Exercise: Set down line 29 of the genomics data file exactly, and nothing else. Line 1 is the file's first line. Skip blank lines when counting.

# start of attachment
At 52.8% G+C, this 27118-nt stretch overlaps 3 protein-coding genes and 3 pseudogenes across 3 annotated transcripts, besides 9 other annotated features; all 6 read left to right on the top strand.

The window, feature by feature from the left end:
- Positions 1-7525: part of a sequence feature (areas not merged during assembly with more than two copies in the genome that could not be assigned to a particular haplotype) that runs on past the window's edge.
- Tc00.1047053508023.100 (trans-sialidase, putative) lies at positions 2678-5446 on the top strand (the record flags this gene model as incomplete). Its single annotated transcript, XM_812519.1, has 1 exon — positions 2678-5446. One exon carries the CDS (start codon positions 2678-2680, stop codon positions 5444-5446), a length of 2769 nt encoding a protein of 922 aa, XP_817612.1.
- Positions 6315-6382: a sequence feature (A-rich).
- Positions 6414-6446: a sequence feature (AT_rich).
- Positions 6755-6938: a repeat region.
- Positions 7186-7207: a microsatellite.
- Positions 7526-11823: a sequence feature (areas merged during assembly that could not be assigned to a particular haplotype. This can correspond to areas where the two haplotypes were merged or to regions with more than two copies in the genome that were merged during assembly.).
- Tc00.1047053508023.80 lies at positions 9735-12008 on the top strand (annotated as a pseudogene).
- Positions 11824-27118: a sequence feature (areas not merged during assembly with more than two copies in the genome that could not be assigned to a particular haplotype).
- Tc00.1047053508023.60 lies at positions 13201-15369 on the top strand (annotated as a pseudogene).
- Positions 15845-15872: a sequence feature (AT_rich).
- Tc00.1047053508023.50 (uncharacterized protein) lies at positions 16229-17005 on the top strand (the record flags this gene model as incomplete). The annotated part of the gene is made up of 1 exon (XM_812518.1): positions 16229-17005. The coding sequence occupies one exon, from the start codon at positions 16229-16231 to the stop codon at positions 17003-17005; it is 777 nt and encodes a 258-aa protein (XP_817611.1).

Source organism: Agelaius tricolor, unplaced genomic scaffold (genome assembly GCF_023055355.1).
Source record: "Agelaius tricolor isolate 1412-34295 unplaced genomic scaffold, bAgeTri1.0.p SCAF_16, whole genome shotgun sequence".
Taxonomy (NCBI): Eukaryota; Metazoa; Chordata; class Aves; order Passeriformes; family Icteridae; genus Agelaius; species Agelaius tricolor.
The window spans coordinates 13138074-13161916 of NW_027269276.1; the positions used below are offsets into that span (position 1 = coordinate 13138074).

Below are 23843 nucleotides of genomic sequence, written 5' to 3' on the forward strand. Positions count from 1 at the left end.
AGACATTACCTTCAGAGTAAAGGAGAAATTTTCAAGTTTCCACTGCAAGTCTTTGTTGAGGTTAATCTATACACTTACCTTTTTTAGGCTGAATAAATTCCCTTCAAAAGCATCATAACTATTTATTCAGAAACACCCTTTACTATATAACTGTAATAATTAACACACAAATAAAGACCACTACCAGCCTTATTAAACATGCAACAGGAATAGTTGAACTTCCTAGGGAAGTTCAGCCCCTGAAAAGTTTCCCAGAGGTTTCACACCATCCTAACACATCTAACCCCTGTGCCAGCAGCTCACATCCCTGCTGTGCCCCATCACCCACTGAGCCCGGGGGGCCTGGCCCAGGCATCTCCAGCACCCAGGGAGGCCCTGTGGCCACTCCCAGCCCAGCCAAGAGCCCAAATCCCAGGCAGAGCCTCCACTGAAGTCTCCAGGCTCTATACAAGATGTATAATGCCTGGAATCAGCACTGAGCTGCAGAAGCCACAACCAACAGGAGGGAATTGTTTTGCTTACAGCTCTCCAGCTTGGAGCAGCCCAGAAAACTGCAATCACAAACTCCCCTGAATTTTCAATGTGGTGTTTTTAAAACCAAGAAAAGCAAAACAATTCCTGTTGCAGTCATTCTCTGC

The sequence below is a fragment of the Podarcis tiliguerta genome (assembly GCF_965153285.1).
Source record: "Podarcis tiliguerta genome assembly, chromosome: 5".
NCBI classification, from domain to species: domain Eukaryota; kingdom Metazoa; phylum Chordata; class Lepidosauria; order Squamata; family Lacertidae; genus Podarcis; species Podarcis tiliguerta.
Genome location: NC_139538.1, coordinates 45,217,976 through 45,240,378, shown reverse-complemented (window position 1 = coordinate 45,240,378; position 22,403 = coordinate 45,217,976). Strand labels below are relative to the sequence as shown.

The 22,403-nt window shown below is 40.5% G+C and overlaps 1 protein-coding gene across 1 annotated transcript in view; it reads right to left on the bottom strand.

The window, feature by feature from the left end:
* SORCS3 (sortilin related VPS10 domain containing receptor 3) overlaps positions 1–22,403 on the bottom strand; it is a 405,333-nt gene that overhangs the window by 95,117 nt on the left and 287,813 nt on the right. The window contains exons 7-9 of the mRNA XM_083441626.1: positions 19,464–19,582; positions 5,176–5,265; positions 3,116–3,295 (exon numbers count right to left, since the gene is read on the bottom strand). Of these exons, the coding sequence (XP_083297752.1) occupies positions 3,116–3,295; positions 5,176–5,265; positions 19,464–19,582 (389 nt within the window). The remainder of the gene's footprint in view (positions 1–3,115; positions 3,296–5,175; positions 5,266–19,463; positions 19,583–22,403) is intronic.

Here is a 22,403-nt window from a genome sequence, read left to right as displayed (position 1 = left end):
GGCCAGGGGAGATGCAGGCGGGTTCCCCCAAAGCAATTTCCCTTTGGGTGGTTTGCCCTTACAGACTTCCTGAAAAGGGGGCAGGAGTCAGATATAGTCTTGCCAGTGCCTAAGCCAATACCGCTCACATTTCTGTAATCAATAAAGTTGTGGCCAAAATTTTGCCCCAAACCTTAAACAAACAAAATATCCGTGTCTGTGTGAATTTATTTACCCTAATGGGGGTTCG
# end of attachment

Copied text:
GGCCAGGGGAGATGCAGGCGGGTTCCCCCAAAGCAATTTCCCTTTGGGTGGTTTGCCCTTACAGACTTCCTGAAAAGGGGGCAGGAGTCAGATATAGTCTTGCCAGTGCCTAAGCCAATACCGCTCACATTTCTGTAATCAATAAAGTTGTGGCCAAAATTTTGCCCCAAACCTTAAACAAACAAAATATCCGTGTCTGTGTGAATTTATTTACCCTAATGGGGGTTCG